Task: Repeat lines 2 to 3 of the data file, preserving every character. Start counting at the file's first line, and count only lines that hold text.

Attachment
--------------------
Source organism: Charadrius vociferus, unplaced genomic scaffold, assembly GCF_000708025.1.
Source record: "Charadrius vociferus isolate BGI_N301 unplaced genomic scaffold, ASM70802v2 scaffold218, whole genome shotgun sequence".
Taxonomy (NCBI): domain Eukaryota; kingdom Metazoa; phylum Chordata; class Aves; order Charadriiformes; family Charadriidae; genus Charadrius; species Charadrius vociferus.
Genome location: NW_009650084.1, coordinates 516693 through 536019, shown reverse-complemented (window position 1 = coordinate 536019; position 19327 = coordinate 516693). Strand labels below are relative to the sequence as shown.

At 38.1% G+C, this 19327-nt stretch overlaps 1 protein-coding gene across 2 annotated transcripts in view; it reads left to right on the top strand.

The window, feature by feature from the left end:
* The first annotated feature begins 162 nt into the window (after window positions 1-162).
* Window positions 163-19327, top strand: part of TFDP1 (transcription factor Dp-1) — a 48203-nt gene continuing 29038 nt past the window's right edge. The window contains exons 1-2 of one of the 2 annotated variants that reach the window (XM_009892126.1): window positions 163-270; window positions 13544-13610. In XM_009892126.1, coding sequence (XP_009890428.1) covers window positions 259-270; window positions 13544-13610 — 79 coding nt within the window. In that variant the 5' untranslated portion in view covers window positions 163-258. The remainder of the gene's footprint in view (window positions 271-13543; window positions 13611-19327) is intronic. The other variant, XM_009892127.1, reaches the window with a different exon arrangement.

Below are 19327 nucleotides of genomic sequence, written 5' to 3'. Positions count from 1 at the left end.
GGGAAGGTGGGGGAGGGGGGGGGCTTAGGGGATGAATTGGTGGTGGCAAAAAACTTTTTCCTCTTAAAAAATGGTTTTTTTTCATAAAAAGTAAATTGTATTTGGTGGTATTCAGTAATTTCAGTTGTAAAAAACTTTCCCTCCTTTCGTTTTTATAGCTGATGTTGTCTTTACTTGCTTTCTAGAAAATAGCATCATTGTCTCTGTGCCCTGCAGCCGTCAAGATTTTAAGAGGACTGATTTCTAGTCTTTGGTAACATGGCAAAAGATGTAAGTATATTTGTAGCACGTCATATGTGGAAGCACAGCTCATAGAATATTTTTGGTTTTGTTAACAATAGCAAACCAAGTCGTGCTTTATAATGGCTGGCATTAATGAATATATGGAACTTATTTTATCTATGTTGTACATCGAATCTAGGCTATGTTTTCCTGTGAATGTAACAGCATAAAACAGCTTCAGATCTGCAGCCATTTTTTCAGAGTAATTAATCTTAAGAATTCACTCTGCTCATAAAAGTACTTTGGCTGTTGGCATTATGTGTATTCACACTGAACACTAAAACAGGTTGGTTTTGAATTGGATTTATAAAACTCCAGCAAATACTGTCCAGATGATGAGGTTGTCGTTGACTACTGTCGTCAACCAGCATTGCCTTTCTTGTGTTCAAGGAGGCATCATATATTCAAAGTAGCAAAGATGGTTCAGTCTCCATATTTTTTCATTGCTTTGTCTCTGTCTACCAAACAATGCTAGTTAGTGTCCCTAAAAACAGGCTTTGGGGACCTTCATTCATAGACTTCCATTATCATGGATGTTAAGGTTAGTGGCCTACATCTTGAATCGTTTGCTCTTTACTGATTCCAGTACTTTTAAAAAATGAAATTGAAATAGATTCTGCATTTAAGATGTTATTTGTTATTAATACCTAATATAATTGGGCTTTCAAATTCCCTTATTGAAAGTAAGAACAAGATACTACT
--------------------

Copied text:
Source record: "Charadrius vociferus isolate BGI_N301 unplaced genomic scaffold, ASM70802v2 scaffold218, whole genome shotgun sequence".
Taxonomy (NCBI): domain Eukaryota; kingdom Metazoa; phylum Chordata; class Aves; order Charadriiformes; family Charadriidae; genus Charadrius; species Charadrius vociferus.